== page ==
IN the last of three exclusive interviews, Argyle defender NIALL CANAVAN talks openly for the first time about how he can continue as a professional sportsman while suffering from type 1 diabetes.
GIVEN the scrutiny that Argyle players come under from the all-seeing eye of fans and media, it is remarkable that Niall Canavan’s diabetes has previously been known only to a relatively few number of people.
Since being diagnosed with the condition nine months ago, the Pilgrims defender has worn a Dexcom G6 Continuous Glucose Monitoring System on his arm, clearly visible in games, which measures his blood sugar levels. The relatively new non-invasive method replaces the traditional ‘finger-prick test’, which requires the sufferer to draw blood by piercing the skin.
“It’s excellent,” said Niall “I wear it all the time to stop me having to use the finger-prick method, which can be a bit of a pain,” said Niall, 28.
“It fires in a little wire that sits just under the skin and that measures your interstitial fluid, which can tell you your blood sugar levels. You sit a transmitter inside it and then that can connect to your smartphone or smartwatch, or you can get a reader for it. It can tell you which way your sugars are heading.
“My biggest benefit, aside from training when I can check it on my ’phone after and see how it was during a session, is at home of a night. If you’re getting low, it sets alarms off to wake you up and tell you that you’ve dropped.
“I’ve got it set up so it’ll message the physio and it’ll message my family at home. All their ’phones will give off a loud alert so they all know I might need some help. If they know where I am, or what I’m doing, they could ring me and ask if I’m alright, if I need anything.
“The physio can check everything I’m doing. It’s hard during a game because you have to be within range of your receiver. If I’m not within range of that, he can’t check it, but when we get in at half-time, it fires up.
“For games, I generally do a finger-prick anyway, just to be 100% sure of exactly what’s happening. I do one before the warm-up, one before the game, half-time, and then full-time.”
The combination of getting some control over the condition, and a manager who apparently gets the best out him, has seen a renaissance in Niall’s career.
Not that he is taking anything for granted, given the unpredictability of diabetes. When the team arrived in Alicante for their pre-season training-camp, he was ready for the change of environment.
Niall said: “As soon as you get any sort of complacency with it, it’s the sort of thing that can really bite you in the backside.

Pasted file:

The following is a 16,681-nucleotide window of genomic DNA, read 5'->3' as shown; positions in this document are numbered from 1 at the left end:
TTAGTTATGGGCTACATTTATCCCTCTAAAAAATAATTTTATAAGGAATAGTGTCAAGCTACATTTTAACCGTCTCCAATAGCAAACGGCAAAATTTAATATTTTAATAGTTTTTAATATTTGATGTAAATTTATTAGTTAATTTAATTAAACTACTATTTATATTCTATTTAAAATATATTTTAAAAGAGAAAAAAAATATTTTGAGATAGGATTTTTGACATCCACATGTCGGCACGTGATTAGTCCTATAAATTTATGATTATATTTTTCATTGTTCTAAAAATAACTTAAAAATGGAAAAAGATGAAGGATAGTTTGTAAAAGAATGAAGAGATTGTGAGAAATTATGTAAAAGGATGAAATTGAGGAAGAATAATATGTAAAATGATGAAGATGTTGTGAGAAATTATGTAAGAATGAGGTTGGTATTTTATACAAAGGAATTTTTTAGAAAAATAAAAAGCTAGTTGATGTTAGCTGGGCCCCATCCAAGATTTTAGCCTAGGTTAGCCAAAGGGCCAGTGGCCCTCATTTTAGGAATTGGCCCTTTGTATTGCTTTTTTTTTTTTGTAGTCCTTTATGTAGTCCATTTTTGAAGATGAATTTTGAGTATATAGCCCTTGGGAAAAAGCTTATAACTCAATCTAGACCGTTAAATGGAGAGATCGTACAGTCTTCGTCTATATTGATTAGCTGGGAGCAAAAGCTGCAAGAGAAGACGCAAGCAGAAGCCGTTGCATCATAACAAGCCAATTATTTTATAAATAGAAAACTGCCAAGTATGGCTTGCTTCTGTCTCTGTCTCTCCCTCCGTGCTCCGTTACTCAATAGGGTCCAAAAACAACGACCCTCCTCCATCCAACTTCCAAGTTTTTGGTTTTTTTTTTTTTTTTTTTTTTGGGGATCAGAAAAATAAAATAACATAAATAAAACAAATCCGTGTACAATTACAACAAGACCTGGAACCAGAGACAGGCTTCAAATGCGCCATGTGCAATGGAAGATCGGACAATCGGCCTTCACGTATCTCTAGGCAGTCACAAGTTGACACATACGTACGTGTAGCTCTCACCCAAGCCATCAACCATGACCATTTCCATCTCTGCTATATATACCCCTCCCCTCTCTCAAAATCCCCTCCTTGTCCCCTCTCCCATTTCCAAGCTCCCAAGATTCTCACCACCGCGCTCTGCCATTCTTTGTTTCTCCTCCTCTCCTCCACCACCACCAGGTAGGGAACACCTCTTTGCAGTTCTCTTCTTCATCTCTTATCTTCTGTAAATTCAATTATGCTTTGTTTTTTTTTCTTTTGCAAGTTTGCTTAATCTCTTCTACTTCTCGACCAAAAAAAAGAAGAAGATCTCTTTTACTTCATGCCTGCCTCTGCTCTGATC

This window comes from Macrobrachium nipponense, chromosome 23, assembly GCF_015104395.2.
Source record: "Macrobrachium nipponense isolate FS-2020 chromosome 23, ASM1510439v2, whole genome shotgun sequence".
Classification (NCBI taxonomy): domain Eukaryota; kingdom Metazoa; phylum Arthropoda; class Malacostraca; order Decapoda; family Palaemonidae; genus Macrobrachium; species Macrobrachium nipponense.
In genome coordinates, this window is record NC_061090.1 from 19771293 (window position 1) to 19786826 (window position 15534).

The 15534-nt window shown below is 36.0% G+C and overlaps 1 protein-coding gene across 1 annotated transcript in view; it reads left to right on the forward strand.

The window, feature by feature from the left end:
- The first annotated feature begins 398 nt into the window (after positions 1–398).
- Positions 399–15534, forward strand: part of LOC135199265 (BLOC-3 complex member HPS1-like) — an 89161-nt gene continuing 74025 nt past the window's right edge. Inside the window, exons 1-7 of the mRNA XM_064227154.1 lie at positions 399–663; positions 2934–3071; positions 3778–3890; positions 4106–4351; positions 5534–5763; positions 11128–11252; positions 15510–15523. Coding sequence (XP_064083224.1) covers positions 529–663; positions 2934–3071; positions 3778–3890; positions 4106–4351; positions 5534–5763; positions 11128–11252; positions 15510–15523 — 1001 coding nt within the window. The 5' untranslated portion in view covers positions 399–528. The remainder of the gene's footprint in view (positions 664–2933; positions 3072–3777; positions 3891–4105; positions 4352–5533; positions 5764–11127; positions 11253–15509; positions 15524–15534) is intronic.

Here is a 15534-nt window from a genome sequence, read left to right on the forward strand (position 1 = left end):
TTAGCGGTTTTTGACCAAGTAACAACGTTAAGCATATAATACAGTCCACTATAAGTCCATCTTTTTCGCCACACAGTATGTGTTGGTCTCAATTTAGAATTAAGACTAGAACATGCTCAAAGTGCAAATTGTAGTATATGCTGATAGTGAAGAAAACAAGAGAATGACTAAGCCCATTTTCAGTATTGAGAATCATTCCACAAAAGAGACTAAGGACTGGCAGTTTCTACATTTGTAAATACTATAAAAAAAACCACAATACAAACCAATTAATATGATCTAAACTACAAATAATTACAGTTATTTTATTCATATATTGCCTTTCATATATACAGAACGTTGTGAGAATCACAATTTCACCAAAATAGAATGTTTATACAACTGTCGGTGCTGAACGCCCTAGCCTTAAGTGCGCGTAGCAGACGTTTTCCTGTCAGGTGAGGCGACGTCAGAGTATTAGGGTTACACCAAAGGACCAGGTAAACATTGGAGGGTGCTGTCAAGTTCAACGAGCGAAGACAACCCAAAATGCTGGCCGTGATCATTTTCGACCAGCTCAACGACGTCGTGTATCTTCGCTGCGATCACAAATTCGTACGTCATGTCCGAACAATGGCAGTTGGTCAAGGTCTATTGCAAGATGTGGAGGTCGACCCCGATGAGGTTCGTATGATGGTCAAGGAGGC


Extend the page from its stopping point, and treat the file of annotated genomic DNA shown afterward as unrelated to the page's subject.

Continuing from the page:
“Going to Spain was a challenge, especially on the first day, because the increase in the heat affects you. You go from our climate to theirs; you’ve got to then quickly try to pick it up because we’re training and doing some intense work.
“I don’t think it’s something you ever conquer. I feel better but that’s because – one – my body can recover properly and – two – I’m just more aware of the things that might cause me trouble.
“I’m playing better because now I’ve got what I feel is quite a good grasp on it; I feel more confident knowing that I’m alright to go and do what I need to; and I don’t feel completely wiped any more.
“Games are still hard at times because things can change throughout a match, but I generally don’t know about that until half-time when I come off and have a look.
“Things are now is the best they’ve been at any point since I’ve known I’ve got diabetes. I feel like the changes in the long term, month after month, week after week, of doing the right things with it and keeping it in check are only just building to help me out and allow my body to do what it’s supposed to do a little bit more.”
Doing the right things and keeping it in check are going to be a lifetime habit for Niall.
“There’s no cure for type one,” he said, “but I’d much rather I had it than my little boy.
“I get stick off the lads for talking about it, but people ask, and they’re genuinely interested because it’s not something that people are educated on: everyone hears ‘diabetes’ and thinks ‘type 2’, which is down to lifestyle and which you can do something about.
“There’s a whole other host of things diabetes can cause, or can lead to, so it’s a very wide spectrum you’ve got to take care of, particularly having a job like I do – your body and your health is key to doing what you’re supposed to do.
“So, you’d be silly not to invest in yourself and give yourself a bit of time and a bit of research and a bit of knowledge to allow yourself to just have the best opportunities.”
Opportunities that, if this season’s rejuvenated form is anything to go by, Niall is determined to make the most of.
For more information about diabetes, go here. www.diabetes.org.uk